Intervention for Family Members

Intervention for Family Members

Staging a family drug intervention can alert an addict to the severity of their addiction and the impact it has on their life and the lives of the people they care about. It's tricky to know when to intervene, but there are some behavioral signs that can help you determine the right time to act. Drug addiction is expensive to maintain, so there may be an increase in borrowing or withdrawing money from a family account. An individual's normal behavior may become more aggressive or secretive. Complications with daily activities, such studies or work, may arise. There may also be a marked decline in health, accompanied by a lack of care in personal appearance and decreased energy. If these signs arise or if the family member is openly using, it may be time to stage a family drug intervention.

Intervention for a Family Member: Do's

  • The first step in arranging a family drug intervention should be to speak with a counselor, especially if the family member in question has a history of mental illness, depression, or anger management issues. With professional guidance, the intervention will have the best chance of success.
  • Before the intervention, the family should find the right rehab program for their loved one. BetterAddictionCare has a pre-screening assessment that scans our nationwide recovery network for your specific criteria, but there are guides to finding inpatient or outpatient programs independently.
  • Determine the consequences to be enacted if the addict refuses to seek treatment. This can include cutting off monetary assistance or housing arrangements.
  • Choose a quiet location and a specific time to prevent any interruptions or distractions.
  • Speak clearly and express how the addiction is impacting the rest of the family as well as any fears for the safety of the individual. It may help to read from a letter as a way to better organize your thoughts.
  • Lay out the proposed plan for treatment and ask for a decision to commit to it. If the addict agrees, help them make the arrangements to enter the program.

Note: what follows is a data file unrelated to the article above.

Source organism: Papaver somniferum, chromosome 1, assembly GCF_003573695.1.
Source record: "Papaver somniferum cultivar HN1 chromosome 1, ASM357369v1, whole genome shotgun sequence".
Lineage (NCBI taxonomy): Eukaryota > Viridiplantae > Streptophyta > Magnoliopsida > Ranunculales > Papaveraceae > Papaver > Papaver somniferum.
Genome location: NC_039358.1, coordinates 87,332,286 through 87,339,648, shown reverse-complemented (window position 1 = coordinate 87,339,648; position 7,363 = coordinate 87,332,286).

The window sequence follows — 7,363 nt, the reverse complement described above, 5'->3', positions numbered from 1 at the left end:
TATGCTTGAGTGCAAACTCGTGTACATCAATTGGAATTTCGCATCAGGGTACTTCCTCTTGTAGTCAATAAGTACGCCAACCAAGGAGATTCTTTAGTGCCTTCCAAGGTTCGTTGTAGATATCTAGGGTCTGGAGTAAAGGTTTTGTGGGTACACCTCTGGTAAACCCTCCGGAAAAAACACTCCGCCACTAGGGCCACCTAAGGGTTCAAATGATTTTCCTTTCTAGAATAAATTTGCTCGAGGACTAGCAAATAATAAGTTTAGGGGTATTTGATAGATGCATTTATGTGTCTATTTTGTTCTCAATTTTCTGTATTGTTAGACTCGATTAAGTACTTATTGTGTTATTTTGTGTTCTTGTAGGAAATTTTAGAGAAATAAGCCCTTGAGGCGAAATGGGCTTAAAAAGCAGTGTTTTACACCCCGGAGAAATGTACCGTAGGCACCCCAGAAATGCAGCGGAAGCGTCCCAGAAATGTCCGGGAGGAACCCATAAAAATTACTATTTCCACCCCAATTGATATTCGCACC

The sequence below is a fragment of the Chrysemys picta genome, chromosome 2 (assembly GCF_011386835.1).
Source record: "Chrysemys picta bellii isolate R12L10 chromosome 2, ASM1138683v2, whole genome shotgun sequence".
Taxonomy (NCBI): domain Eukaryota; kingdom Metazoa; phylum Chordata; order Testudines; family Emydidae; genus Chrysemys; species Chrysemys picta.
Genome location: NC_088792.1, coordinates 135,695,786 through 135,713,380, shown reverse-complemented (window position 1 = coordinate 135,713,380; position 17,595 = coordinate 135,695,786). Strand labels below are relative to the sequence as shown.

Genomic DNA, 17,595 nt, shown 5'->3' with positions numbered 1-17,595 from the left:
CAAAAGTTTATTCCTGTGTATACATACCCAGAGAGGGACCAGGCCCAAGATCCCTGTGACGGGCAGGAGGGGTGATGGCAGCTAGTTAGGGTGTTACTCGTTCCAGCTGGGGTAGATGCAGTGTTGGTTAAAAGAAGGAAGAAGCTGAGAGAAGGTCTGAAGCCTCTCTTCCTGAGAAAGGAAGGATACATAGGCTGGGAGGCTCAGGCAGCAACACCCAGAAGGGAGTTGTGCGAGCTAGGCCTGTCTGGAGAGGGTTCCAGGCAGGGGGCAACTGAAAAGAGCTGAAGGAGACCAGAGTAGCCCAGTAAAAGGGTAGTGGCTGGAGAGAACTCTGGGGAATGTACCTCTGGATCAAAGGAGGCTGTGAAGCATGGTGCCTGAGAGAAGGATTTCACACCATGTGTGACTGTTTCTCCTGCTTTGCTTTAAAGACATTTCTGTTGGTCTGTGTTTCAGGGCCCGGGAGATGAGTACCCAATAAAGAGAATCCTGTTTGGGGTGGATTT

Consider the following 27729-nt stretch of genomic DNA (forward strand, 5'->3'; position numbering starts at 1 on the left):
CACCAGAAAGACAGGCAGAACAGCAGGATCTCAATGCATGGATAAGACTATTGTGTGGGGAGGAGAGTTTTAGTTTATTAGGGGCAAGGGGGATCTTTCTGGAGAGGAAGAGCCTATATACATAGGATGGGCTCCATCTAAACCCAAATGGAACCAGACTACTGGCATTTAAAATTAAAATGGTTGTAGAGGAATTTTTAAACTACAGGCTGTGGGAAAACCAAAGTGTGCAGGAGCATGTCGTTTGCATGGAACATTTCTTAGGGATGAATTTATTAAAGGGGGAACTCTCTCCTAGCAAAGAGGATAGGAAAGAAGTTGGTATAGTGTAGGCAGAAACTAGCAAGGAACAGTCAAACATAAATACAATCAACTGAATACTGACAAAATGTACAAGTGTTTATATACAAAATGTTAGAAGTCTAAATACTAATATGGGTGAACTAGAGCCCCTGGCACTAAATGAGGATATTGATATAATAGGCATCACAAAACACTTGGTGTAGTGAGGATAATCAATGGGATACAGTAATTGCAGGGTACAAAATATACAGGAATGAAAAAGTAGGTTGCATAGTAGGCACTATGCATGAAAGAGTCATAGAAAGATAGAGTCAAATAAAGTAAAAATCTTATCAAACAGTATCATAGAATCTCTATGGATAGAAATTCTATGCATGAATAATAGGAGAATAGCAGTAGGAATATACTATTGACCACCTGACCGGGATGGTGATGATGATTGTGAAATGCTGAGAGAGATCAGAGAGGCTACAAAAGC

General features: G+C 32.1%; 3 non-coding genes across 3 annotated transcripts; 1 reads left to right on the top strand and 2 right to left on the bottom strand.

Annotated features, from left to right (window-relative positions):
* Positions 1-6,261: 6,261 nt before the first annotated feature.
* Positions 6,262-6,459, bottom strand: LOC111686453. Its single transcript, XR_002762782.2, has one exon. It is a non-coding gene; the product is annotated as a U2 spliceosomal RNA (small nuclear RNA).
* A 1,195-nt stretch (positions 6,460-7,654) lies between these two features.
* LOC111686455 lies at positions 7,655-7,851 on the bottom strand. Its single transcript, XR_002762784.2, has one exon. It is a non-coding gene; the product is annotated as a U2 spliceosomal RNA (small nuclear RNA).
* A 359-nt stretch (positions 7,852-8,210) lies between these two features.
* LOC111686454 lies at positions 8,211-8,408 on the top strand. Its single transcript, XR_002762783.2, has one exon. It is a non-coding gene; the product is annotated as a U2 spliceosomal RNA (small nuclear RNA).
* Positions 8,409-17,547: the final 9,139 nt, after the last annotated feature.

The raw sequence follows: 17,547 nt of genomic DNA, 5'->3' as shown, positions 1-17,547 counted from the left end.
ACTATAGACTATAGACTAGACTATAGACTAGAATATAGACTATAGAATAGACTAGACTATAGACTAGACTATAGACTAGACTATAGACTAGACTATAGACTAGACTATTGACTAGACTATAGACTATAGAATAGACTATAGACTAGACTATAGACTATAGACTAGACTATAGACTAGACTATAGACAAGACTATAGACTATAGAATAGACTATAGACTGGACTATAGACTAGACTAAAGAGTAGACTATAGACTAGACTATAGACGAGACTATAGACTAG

Intervention for a Family Member: Don'ts

  • When choosing the intervention group, don't include family members who may do the addict more harm than good. Someone who may defend the addict's behavior or become uncontrollably emotional should write a letter to be read at the intervention rather than attend in person.
  • Don't go back on the consequences if the addict refuses treatment. Enabling behavior, especially within families, makes the addiction much easier to maintain.
  • Don't tell the addict what the meeting is about. Invite them to visit or have a meal, as on any other ordinary day.
  • Don't shout or become angry. The intervention is for the addict, and they need to feel comfortable and safe enough to listen to what's being said.

Post-Intervention Help for Families

Even after an intervention, an addict may feel that they can still rely on the family to bail them out of future trouble, and may not see the need for treatment. They may not like the program plan or may prefer to put off the decision. This does not signal the end of hope; post-intervention help for families is available. At BetterAddictionCare, you can speak with a counselor to determine what next steps to take. If arranging rehab details is too confusing to navigate alone, our professional team of highly trained client care specialists can coordinate transportation and insurance requirements. Our services are 100% confidential, and someone is always standing by to help.

If you or a family member need to start healing, call today or fill out our contact form.

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